It’s World War 2 in occupied Paris, which means the Nazis run everything. Bad news: the Nazis like art and they’re grabbing all the good stuff for themselves and running off with it. Parisian art scholar Claire Simone (Cate Blanchett) isn’t happy about this. Neither is US art historian Frank Stokes (George Clooney, who also directs), who delivers a lecture to FDR about the threat posed to the art of Europe by Hitler’s proposed giant museum. Clearly they’re Nazis and everything they do is evil even when it’s just a giant museum, so FDR gives Stokes the thumbs-up to form an Ocean’s 11-style gang of art specialists to go into and save the art from both Nazi destruction and the invading Soviets, who are taking everything that isn’t nailed down and shipping it back home.
If this seems a little muddled, bingo; plus, we spend a whole bunch of time watching Stokes put his team together, which is usually the fun part in this kind of film, but here it tends to blunt the idea that this is an urgent threat they’re responding to. If you’re trying to stop someone from stealing something, taking a few months to go through basic training does suggest you’re not that worried.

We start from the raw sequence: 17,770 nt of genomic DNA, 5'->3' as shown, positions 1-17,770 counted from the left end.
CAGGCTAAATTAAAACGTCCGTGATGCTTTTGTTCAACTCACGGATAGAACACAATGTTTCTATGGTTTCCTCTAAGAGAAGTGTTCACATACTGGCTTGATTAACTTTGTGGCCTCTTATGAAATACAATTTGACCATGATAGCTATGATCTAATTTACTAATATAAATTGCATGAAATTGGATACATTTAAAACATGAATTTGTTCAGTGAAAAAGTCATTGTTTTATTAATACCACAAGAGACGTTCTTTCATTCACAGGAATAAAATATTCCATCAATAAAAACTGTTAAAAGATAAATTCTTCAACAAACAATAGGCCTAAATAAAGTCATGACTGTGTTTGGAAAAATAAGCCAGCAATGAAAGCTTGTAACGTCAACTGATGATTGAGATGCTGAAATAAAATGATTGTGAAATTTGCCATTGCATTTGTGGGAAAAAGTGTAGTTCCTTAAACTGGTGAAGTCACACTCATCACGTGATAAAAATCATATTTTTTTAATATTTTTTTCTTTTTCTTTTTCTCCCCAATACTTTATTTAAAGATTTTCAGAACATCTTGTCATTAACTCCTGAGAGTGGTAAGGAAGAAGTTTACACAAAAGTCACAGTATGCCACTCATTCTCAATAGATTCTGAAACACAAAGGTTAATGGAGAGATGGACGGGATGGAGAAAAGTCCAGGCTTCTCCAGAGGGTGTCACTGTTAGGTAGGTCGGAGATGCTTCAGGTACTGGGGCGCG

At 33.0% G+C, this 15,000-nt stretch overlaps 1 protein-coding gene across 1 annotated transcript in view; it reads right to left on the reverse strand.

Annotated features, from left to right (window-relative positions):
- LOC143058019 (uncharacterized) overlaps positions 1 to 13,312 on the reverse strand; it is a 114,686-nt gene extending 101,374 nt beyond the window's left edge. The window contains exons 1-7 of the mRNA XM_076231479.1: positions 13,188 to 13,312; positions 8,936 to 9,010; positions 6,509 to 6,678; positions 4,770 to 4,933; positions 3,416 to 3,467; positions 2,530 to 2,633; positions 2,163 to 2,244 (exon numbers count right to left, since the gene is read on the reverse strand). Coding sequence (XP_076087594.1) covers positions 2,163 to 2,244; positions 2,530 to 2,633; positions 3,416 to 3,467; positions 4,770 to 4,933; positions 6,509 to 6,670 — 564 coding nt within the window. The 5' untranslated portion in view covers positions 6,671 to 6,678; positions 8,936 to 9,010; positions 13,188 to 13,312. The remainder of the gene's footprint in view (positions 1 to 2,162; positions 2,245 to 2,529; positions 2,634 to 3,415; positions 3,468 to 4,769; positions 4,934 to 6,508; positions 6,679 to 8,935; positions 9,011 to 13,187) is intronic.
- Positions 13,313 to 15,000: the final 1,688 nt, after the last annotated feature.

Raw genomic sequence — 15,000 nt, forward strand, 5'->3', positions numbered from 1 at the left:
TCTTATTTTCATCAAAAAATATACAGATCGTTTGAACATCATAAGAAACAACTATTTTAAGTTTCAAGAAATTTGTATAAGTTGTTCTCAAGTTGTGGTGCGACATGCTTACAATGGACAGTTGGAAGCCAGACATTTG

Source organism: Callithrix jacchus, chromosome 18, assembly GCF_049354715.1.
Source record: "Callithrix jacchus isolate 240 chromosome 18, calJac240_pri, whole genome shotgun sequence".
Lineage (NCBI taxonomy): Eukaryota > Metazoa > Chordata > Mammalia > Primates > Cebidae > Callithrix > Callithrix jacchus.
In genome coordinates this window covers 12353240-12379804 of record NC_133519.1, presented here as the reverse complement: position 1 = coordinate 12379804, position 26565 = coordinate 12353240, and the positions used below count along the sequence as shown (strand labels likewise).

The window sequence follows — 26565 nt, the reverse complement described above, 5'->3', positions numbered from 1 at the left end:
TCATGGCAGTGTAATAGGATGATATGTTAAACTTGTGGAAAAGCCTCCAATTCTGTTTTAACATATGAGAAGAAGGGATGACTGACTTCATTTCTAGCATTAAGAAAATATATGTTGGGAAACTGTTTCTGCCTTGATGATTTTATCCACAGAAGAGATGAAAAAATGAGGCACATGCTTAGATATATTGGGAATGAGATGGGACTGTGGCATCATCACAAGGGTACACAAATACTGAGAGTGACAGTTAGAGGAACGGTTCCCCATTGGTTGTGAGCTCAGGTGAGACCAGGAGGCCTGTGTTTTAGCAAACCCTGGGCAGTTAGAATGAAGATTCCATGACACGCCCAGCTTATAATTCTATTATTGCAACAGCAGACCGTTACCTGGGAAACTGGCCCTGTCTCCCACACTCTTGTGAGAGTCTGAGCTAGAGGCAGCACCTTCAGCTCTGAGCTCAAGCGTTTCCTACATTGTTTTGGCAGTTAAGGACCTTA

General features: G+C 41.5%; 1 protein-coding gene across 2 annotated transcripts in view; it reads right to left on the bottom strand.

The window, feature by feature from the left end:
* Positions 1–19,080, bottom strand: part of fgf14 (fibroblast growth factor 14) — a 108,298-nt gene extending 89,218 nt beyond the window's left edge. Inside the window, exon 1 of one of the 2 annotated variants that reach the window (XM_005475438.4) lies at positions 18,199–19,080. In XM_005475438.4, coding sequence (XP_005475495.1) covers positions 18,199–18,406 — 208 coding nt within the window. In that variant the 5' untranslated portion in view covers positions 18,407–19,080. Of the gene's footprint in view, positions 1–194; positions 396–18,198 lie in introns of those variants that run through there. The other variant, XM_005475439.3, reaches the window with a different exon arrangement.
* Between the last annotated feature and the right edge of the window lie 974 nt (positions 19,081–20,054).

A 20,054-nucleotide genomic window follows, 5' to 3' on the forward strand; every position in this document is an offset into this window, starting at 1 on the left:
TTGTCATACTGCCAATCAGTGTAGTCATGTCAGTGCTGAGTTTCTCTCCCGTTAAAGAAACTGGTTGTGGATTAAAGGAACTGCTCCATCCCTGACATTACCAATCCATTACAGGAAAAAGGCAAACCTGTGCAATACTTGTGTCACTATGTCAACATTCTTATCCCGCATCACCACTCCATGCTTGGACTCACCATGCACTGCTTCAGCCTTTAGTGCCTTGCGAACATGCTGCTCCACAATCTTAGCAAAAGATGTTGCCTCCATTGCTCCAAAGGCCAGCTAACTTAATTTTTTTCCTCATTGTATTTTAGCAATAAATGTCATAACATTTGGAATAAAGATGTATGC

At least Stokes’ team is a good one: there’s curator at the Metropolitan Museum (Matt Damon), a sculptor (John Goodman), an architect (Bill Murray), an arts impresario (Bob Balaban), a French art dealer (Jean Dujardin) and a British art expert trying to redeem his shady past (Hugh Bonneville). But no sooner is the team together than Stokes splits them up and sends them across France, making much of the middle third of the film a mess, jumping from storyline to storyline with no real sense of urgency or drama.
This looks good, the cast turn on the charm, and most of the military stuff is accurate. But all too often this is just plain boring, and that’s a fatal flaw even in a film as well-meaning as this one.
Written by Anthony Morris